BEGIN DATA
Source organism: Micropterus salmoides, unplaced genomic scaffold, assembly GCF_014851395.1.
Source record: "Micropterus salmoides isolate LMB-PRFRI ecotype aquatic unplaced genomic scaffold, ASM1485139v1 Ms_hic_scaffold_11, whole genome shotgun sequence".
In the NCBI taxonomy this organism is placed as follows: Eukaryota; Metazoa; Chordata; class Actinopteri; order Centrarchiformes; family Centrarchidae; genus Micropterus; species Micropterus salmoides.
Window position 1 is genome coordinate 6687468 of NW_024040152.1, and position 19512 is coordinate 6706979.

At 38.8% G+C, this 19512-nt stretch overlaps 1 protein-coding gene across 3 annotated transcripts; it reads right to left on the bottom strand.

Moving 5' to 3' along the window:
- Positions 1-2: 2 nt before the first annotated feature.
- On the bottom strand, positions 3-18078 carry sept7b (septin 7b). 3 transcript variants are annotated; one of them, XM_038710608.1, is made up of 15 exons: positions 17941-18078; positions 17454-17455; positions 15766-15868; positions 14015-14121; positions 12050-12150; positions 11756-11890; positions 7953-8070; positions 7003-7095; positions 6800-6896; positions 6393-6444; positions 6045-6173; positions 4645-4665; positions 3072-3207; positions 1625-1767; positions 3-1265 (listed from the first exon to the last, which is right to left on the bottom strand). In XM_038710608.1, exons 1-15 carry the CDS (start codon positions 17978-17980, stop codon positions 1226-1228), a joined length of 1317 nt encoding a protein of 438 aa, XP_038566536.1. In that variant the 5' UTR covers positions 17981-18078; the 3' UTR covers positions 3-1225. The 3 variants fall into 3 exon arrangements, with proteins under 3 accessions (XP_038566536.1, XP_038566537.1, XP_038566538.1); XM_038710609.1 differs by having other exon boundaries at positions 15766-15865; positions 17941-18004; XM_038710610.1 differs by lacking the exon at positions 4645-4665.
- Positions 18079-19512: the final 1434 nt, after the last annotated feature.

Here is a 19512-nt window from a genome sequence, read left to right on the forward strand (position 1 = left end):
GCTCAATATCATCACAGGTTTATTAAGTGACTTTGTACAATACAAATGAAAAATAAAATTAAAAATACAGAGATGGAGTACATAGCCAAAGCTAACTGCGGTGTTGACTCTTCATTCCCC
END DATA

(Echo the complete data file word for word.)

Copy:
Source organism: Micropterus salmoides, unplaced genomic scaffold, assembly GCF_014851395.1.
Source record: "Micropterus salmoides isolate LMB-PRFRI ecotype aquatic unplaced genomic scaffold, ASM1485139v1 Ms_hic_scaffold_11, whole genome shotgun sequence".
In the NCBI taxonomy this organism is placed as follows: Eukaryota; Metazoa; Chordata; class Actinopteri; order Centrarchiformes; family Centrarchidae; genus Micropterus; species Micropterus salmoides.
Window position 1 is genome coordinate 6687468 of NW_024040152.1, and position 19512 is coordinate 6706979.

At 38.8% G+C, this 19512-nt stretch overlaps 1 protein-coding gene across 3 annotated transcripts; it reads right to left on the bottom strand.

Moving 5' to 3' along the window:
- Positions 1-2: 2 nt before the first annotated feature.
- On the bottom strand, positions 3-18078 carry sept7b (septin 7b). 3 transcript variants are annotated; one of them, XM_038710608.1, is made up of 15 exons: positions 17941-18078; positions 17454-17455; positions 15766-15868; positions 14015-14121; positions 12050-12150; positions 11756-11890; positions 7953-8070; positions 7003-7095; positions 6800-6896; positions 6393-6444; positions 6045-6173; positions 4645-4665; positions 3072-3207; positions 1625-1767; positions 3-1265 (listed from the first exon to the last, which is right to left on the bottom strand). In XM_038710608.1, exons 1-15 carry the CDS (start codon positions 17978-17980, stop codon positions 1226-1228), a joined length of 1317 nt encoding a protein of 438 aa, XP_038566536.1. In that variant the 5' UTR covers positions 17981-18078; the 3' UTR covers positions 3-1225. The 3 variants fall into 3 exon arrangements, with proteins under 3 accessions (XP_038566536.1, XP_038566537.1, XP_038566538.1); XM_038710609.1 differs by having other exon boundaries at positions 15766-15865; positions 17941-18004; XM_038710610.1 differs by lacking the exon at positions 4645-4665.
- Positions 18079-19512: the final 1434 nt, after the last annotated feature.

Here is a 19512-nt window from a genome sequence, read left to right on the forward strand (position 1 = left end):
GCTCAATATCATCACAGGTTTATTAAGTGACTTTGTACAATACAAATGAAAAATAAAATTAAAAATACAGAGATGGAGTACATAGCCAAAGCTAACTGCGGTGTTGACTCTTCATTCCCC